Finding information related to Egypt’s Ministry of Agriculture and Land Reclamation (“The Ministry”) in the public domain is a tough task. Its website is available for view, albeit only the Arabic site works, and it is most reliably accessed through an Egyptian IP address. Western institutions enquiring into Egypt’s agricultural sector will no doubt view this as an automatic warning sign, and its limited presence in open sources paints a poor picture of its governance structure.

That said, Egypts private and public sector in general do not view disclosure as a key responsibility, and a lack of transparency is all too common a feature of business in Egypt. Such levels of opacity only make it more difficult to understand an important branch of the government, and one that has already gained a particularly weak governance record over the past seven years.

Laws and Regulations
Generally speaking, there is a lack of legislation regulating Egypt’s agriculture sector, which bodes poorly for confidence in the sector. According to Law No. 15 of 1963, foreign ownership of agricultural land in Egypt is prohibited and must be confiscated by Egyptian authorities in the event that foreigners inherit land. Ownership of desert lands is equally restrictive and extends only to Egyptian citizens and companies that are 51% owned by Egyptians, placing significant barriers in the way of acquiring land outright.

In addition, Partnerships are permitted to own 10,000 feddans of land and joint stock companies are permitted to own 50,000 feddans. The way that land is acquired by foreign parties in certain areas is confined to the agreement of long term ‘usufruct rights’ with government officials, showing that deals are bilateral and more ad hoc in nature. This entails that foreign actors merely rent and exploit the land, which is reserved for local actors granted access by the state.

Sector Dynamics
In terms of sector dynamics, Egypt’s agricultural sector was opened up over the course of the late 1980s and early 1990s – a dynamic that well-resourced investors wasted no time in tapping up. Influence acquired under the patronage of Hosny Mubarak still resonates today, and these actors are now focused on building cordial relations with the new government headed by Abdel Fattah El Sisi.

Of course, another feature of the sector’s liberalisation has been participation from wealthy foreign investors from the Arab World, with those in the Gulf particularly present in the food and vegetable component of agricultural affairs. This goes to show that a small pool of external investors have managed to navigate the sector, despite protectionist measures aimed at handing the advantage to indigenous businessmen.

External capital is viewed as a welcome injection into an economy which is still to experience genuine prosperity under Sisi. Foreign participation derives predominantly from players in Kuwait, Saudi, and the UAE, with major Western players still reluctant to commit. International confidence in the sector may be low, and the adequate legal parameters needed to entice investors into the market do not exist.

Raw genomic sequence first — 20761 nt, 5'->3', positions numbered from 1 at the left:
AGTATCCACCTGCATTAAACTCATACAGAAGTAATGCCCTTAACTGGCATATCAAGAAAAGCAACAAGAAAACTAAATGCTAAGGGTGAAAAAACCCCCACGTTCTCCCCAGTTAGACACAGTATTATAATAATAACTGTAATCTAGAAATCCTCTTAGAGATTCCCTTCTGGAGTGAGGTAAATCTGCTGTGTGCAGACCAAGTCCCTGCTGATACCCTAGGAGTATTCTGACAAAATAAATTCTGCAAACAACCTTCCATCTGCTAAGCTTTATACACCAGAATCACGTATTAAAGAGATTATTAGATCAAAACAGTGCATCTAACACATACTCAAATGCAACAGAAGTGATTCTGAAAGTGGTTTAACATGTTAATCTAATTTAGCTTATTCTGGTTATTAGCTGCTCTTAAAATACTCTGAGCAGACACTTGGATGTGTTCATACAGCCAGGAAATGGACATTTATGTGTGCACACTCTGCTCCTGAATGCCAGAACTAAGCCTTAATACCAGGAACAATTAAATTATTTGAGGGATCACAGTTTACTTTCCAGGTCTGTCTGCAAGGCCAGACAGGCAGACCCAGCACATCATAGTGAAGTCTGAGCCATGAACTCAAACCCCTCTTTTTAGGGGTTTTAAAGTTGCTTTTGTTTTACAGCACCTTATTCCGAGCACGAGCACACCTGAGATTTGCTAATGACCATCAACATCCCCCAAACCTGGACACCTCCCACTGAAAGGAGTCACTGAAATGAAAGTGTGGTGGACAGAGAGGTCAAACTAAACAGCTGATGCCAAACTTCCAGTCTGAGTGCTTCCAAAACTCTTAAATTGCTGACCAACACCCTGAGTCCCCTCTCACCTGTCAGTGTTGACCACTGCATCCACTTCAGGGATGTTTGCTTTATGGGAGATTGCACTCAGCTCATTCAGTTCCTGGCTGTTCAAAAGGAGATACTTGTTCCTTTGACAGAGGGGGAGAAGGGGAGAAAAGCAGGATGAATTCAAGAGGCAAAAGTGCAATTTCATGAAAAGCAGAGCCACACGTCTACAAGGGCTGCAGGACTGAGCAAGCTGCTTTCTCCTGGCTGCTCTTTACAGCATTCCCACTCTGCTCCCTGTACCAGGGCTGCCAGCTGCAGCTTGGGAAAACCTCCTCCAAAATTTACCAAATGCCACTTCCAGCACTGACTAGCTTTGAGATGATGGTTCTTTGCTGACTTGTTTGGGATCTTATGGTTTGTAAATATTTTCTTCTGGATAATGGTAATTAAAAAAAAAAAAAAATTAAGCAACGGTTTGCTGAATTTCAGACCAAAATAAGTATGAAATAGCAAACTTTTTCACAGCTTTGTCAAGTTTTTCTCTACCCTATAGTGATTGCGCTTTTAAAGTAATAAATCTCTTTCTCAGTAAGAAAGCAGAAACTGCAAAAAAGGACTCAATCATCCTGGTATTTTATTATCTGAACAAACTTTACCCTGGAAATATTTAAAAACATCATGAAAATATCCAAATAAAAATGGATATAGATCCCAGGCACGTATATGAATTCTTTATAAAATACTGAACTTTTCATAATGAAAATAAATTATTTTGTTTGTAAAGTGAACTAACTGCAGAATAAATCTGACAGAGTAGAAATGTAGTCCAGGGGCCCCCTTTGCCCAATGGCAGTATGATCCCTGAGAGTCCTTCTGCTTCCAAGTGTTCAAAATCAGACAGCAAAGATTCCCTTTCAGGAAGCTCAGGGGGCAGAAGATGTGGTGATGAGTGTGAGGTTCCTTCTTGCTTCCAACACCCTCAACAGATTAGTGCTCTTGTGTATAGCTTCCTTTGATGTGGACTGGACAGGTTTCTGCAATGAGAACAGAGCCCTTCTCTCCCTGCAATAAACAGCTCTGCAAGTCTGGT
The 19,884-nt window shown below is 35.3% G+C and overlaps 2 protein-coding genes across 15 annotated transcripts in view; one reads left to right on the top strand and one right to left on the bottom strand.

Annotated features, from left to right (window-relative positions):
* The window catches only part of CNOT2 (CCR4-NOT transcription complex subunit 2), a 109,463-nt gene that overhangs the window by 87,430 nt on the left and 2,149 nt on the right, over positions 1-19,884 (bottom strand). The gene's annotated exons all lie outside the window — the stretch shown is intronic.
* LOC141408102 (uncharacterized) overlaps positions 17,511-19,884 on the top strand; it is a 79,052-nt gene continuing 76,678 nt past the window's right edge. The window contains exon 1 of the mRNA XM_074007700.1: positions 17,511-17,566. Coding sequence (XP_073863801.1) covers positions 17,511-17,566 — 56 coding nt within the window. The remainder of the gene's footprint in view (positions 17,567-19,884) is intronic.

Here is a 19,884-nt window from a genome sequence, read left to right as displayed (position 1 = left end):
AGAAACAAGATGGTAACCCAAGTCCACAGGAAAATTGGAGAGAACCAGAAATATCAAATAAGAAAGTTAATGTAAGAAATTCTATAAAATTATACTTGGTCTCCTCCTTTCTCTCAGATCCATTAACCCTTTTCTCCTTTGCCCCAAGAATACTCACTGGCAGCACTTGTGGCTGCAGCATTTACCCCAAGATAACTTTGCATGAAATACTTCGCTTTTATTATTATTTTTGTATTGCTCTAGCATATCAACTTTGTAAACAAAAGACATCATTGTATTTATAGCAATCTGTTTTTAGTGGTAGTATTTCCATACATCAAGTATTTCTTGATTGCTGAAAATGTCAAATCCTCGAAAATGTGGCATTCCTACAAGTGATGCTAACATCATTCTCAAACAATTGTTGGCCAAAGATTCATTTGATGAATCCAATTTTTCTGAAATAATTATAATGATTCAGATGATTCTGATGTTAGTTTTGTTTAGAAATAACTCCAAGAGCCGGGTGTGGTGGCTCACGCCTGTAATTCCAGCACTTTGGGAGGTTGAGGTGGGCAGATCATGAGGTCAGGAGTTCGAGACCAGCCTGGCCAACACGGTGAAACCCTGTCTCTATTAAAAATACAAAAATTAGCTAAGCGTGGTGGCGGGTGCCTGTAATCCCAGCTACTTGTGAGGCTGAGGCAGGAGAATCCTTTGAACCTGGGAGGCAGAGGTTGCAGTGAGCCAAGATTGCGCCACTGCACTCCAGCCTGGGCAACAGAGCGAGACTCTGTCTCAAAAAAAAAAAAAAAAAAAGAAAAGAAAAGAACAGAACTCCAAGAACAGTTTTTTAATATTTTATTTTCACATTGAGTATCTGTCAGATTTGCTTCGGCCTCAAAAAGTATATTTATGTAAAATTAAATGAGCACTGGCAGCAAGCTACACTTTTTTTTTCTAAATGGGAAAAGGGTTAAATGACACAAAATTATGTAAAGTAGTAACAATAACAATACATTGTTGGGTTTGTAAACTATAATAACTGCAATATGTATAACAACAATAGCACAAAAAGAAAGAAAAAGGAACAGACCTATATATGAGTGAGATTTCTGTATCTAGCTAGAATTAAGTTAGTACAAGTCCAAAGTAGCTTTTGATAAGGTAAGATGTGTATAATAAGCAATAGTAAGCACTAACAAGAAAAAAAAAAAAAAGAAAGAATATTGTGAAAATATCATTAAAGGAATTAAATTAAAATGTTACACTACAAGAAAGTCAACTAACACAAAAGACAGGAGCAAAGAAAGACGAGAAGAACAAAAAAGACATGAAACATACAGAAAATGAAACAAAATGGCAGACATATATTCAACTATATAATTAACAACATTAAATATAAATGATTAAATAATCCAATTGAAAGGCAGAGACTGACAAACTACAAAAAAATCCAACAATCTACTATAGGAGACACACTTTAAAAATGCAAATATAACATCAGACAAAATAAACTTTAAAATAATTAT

New Risks
Although deals put in place by businessmen and ministers from Mubarak’s reign still exist, they now face uncertainty in the post 2014 era. Indeed, many investors now find themselves traversing an environment constructed around new access points to the government, and the  assurances granted by Gamal Mubarak’s circle of technocrats do not necessarily hold as much sway as Sahar Nasr and Tarek Kabil, who now pull major strings within the government.

This new political era is also colouring operability in Egypt’s economy, with a clampdown on alleged Muslim brotherhood supporters the most manifest example of this. Even established business figures cannot be assured of breathing space vis-à-vis the regime, should the regime deem them sympathetic to Political Islam, heightening paranoia and anxiety to levels not seen even during Mubarak’s era.

That said, a system of entrenched patronage built around a small pool of elites persists, which the regime is reliant upon to generate growth and commercial activity. This extends to the agricultural sector, and governance trends suggest that the Ministry of Agriculture and Land Reclamation is still experiencing difficulty finding its feet vis-à-vis the key industry players.

Stability in the Agriculture Ministry pre-2011 was provided by Amin Abaza’s leadership; but this also gave rise to his alleged profiteering and abuse of office. Comparatively, the post 2011 era has been marked by an absence of strong governance at ministerial level – yet the same culture of impunity has endured. Actors out with the Ministry must therefore be integral components of Egypt’s agricultural machinery and a host of ‘hidden’ local businesses and military companies most likely figure among the sector’s key influencers.

Military Rears its Head
Shadow Governance Intel sources have stated that the military’s role should not be downplayed in terms of shaping current dynamics in the agricultural sector.

Their most notable influence over Egypt’s agribusiness since 2011 has been a willingness to squeeze smaller actors and push out minor businesses that are only just able to compete. International development organisations, which are supportive of small scale farmers and producers, must be aware that they contend with the armed forces’ privileged position and invisible entities, no doubt undermining much of the work being done to strengthen small to medium entities in Egypt.

The current overall setting is therefore a field that consists of three main interest groups: (1) established agribusiness figures from Mubarak’s era looking to preserve their interests, (2) wealthy investors from the Gulf, and (3) government-backed military companies.